Eastern Cape Trip

Mary Sue Ittner msittner@mcn.org
Thu, 03 Mar 2011 07:11:20 PST

This is my last post on our Eastern Cape Trip and the last page of 
Naude's Nek photos. When I used to think of bulbs from South Africa, 
I used to think of the bulb capital of the world at Nieuwoudtville 
and all the winter rainfall bulbs. But as my posts have shown there 
are many summer rainfall bulbs and some of them grow at high 
elevations. Ellen Hornig has found many of them quite hardy although 
she does have a  cover of snow in winter.

On the last Naude's Nek page are two Ornithogalums, a white one we 
couldn't identify and O.  viridiflorum (Galtonia viridiflora). We saw 
some of the Oxalis we saw before.  I've not been able to identify all 
of them. There aren't many Oxalis with umbelliform orange flowers and 
the one we saw in several places doesn't quite fit any of the 
descriptions. According to Christiaan, O. davyana  is a large robust 
plant, O. semiloba is also a much bigger plant, and  O. stenorrhyncha 
is supposed to be caulescent and glabrous and the plants we saw were 
not. If any of you have any ideas about the unidentified species 
please let me know.

We also saw Rhodohypoxis on Naude's Nek. There are six Rhodohypoxis 
species and four of them are Drakensberg Mountain endemics. I've 
added descriptions of them from the Pooley Mountain Flowers book to 
the Rhodohypoxis wiki page, but I find the distinctions that help you 
tell them apart a bit of a challenge. When we made our nightly plant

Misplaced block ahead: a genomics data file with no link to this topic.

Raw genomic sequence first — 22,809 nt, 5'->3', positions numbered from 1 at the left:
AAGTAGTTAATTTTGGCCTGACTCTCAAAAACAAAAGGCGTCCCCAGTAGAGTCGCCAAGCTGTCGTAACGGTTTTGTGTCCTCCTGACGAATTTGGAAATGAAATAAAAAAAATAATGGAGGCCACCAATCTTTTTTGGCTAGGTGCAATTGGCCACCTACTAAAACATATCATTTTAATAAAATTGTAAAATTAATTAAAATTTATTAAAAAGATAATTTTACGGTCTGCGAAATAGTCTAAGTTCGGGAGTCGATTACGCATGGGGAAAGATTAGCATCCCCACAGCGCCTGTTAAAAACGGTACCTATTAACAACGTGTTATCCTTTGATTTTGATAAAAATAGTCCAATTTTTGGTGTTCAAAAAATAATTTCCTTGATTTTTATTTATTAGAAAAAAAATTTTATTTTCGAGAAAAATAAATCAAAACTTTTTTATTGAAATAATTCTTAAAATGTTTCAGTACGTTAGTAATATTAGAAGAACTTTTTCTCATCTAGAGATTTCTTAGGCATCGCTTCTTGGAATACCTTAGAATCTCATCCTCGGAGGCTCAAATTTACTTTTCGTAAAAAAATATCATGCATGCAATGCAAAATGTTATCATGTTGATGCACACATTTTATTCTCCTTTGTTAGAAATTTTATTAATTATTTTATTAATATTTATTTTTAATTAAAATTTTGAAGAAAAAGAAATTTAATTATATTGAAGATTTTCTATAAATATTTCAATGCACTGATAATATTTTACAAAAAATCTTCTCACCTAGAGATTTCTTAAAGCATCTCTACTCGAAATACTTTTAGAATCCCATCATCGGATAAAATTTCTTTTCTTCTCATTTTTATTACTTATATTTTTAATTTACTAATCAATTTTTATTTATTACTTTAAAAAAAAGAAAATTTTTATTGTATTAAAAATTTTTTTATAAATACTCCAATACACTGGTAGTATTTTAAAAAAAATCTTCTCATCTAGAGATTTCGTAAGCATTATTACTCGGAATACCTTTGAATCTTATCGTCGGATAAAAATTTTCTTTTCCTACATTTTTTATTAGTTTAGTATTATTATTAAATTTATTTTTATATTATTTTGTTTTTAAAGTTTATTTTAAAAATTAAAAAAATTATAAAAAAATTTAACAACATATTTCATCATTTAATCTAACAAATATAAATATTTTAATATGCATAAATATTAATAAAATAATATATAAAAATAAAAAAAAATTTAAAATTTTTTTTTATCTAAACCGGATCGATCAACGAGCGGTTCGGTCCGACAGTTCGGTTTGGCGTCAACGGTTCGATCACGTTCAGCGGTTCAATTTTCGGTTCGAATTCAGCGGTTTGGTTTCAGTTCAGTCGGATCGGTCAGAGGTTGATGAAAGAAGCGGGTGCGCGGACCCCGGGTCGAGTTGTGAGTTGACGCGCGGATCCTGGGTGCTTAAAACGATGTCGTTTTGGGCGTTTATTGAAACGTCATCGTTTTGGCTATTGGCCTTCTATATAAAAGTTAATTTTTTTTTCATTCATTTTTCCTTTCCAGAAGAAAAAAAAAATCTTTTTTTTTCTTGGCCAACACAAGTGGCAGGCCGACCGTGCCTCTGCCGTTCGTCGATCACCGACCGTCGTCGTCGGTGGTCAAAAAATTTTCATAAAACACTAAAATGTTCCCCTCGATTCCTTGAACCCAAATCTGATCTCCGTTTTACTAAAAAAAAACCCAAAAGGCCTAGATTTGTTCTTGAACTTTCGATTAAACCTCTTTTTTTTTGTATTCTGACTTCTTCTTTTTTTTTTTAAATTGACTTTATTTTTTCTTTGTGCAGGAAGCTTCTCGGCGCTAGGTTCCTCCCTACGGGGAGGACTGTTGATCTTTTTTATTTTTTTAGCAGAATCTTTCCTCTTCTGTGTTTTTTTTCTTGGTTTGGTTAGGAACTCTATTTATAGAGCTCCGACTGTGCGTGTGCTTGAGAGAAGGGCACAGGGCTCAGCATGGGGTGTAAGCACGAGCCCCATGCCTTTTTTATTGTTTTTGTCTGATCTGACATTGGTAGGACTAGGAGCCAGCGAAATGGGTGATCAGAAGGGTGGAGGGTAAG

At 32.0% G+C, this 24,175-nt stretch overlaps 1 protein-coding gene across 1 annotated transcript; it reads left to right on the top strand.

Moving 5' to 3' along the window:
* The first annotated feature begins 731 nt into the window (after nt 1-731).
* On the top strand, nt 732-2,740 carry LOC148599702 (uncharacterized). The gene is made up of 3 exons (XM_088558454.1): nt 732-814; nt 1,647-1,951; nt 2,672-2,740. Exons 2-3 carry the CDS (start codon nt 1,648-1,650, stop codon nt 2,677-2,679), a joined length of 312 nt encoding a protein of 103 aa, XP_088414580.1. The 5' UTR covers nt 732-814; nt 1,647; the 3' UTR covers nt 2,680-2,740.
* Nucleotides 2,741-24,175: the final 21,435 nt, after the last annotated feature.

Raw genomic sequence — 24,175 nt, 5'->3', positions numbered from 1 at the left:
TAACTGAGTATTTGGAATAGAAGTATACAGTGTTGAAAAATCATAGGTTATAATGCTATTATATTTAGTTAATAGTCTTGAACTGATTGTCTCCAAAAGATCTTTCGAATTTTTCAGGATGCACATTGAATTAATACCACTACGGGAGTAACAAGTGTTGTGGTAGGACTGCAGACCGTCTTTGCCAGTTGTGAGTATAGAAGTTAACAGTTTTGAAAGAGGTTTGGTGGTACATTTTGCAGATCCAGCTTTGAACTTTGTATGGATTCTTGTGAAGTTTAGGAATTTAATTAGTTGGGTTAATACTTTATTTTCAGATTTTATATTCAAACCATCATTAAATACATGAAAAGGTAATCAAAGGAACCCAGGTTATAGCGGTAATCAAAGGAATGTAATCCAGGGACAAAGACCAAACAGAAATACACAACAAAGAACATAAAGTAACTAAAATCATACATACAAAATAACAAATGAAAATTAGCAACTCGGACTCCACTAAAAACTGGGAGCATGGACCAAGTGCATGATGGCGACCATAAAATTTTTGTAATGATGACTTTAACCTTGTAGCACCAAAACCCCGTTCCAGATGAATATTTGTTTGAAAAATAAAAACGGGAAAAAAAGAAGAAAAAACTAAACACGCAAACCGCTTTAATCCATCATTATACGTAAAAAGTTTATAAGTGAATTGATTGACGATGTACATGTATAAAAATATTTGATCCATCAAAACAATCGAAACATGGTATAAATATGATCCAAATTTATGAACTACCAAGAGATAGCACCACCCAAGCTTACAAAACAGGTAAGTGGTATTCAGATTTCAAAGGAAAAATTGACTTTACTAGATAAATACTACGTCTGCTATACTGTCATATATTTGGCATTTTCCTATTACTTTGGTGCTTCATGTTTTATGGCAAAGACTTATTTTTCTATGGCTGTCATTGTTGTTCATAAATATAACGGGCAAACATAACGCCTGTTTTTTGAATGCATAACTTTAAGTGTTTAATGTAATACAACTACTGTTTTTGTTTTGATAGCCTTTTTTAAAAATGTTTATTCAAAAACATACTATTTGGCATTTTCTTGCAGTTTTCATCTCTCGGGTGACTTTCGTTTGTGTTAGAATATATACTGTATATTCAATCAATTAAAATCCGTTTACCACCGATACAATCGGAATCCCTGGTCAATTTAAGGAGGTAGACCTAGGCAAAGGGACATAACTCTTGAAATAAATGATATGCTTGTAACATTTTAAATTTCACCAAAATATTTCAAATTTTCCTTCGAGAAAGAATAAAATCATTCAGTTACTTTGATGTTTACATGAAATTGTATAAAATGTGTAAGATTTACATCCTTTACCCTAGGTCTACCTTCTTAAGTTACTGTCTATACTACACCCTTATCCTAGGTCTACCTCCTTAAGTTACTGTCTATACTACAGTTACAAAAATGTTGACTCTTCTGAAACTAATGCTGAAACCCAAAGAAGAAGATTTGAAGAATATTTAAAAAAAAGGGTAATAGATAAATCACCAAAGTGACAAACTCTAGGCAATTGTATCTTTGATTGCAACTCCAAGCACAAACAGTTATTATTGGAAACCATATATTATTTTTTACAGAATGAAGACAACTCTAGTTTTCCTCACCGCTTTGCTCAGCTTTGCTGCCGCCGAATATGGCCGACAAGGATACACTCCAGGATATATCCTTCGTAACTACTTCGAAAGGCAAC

list after Naude's Nek we were told the species we saw on Naude's Nek 
was Rhodohypoxis rubella, but they looked like what I knew as R. 
baurii. Our final list had both of them on it. Rhoda was kind enough 
to send me some of Cameron's photos of some of the other species 
which he saw on other trips and I have added them. I am hoping 
someone will help me figure out if what we saw was R. baurii or R. 
rubella. The flowers are supposed to be much smaller on the latter 
and photographs don't really help you figure out sizes.

On the summit growing in gravel we saw two Romuleas. Being a Romulea 
fan, I was quite excited about this. One of them is now apparently 
known as R. camerooniana although some of you may know it or see it 
in seed lists as R. campanuloides or R. thodei. One of our photos 
shows the two species growing together.

We saw three more orchids, Satyriums, a Trachyandra, Tulbaghia 
montana on the summit, and two Wurmbeas,  a very striking one with 
blotches, Wurmbea elatior, and a very tiny one growing in a very wet 
place, W. kraussii. The spots in the photos of it are water drops.

This turned out to be a much bigger project than I envisioned when I 
thought it would be nice in our cold northern hemisphere months to 
look at summer hemisphere flowers, but our pbs wiki didn't have a lot 
of these plants included and now it does.

Mary Sue 

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